I've recently finished this story. Of course, I'm still going through the editing motions, but I'm almost there :)
Here it goes.
I searched for answers everywhere.
Every scrap of paper with his writing was a potential witness; the grocery list, scribbled telephone numbers, stick match people sketched on coffee napkins, were all pieces of the puzzle.
I knew he was depressed but I imagined his condition temporary, like a bad cold; it slowed you down for some time, weakened you, but it passed. Everything comes to pass.
After they took his body down, I dismantled the bar, threw it out the window, then went downstairs to retrieve it because it was too close, I couldn’t stand having it anywhere near me. I asked my Father to dispose of it all; the pills, the chin up bar, the empty vodka bottle.
I spent the night at my parent’s. Mom rubbed my hair until I fell asleep.
The first day, I didn’t cry. It wasn’t real, I was in a daze. The grief hit me when I came back to our apartment, when I sat down on our couch and saw the tangerine peels on the coffee table; the spindly peels, so nonchalant, moist, vital. They outlasted you, Aaron. Even the dirty dishes in the sink, the cup in which you drank your last coffee, the maple syrup you poured on your bacon that morning. They are left and you are gone. You weak son of a bitch!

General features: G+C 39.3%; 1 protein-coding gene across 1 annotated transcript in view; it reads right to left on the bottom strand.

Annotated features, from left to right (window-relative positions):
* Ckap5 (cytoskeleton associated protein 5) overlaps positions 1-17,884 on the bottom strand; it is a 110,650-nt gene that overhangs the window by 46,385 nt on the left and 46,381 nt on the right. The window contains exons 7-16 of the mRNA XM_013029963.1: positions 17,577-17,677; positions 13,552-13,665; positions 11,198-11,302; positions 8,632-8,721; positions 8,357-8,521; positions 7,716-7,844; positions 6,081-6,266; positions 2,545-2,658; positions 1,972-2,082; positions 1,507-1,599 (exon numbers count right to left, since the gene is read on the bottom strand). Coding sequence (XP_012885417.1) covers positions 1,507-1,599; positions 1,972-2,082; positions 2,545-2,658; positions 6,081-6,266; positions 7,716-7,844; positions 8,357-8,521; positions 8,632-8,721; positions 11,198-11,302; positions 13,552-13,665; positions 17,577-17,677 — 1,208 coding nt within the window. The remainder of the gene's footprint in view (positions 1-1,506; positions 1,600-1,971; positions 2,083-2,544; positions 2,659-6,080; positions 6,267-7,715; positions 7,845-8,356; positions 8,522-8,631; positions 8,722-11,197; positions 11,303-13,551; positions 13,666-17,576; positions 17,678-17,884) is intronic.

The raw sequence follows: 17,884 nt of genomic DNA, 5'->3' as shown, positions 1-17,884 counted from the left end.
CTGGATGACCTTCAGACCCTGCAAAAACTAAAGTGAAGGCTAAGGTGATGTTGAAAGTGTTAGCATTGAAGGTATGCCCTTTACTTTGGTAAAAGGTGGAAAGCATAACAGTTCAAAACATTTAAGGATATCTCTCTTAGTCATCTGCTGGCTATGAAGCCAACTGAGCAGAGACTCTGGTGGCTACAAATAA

I conserved the tangerine skins and placed them under his pillow. The dishes were put in the refrigerator; His worn clothes were taken out the laundry bin, folded and placed back in the drawers.
I put on his shirt, lounged in his pants. I felt closer to him; perhaps, his scent was the only proof Aaron once lived. When the clothes started to lose his smell, I folded them in saran wrap. When my mother saw them, she screamed, begged for me to move on.
‘’God dammit, Kimmy! This isn’t healthy.’’ She said.
‘’I don’t have to explain it to you; you don’t know how it feels! You hated his guts!’’
‘’No, I didn’t. This is crazy. I want you to get help, you should talk to someone qualified…’’
‘’I don’t need help. What I need is for you to mind your own business.’’
‘’Honey, Aaron is dead. Don’t let him do this to you.’’
‘’I know he’s gone. I don’t need you to remind me.’’
His absence was everywhere; in the space between the bed and the radiator, the cracks in the floor’s wooden planes and the crevices in the wall.
The first few weeks, I thought the pain would consume me, that I wouldn’t survive him. But one day, I unwrapped the clothes. I went to the Laundromat, poured the liquid soap on the pants, the boxers, and the shirts.
I didn’t even cry when the water drowned his belongings, spun the garments in circles and washed away the remnants of his smell. I watched, stoic, aware that I had nothing left of his physical self, just a burning memory of what once was, of what could have been.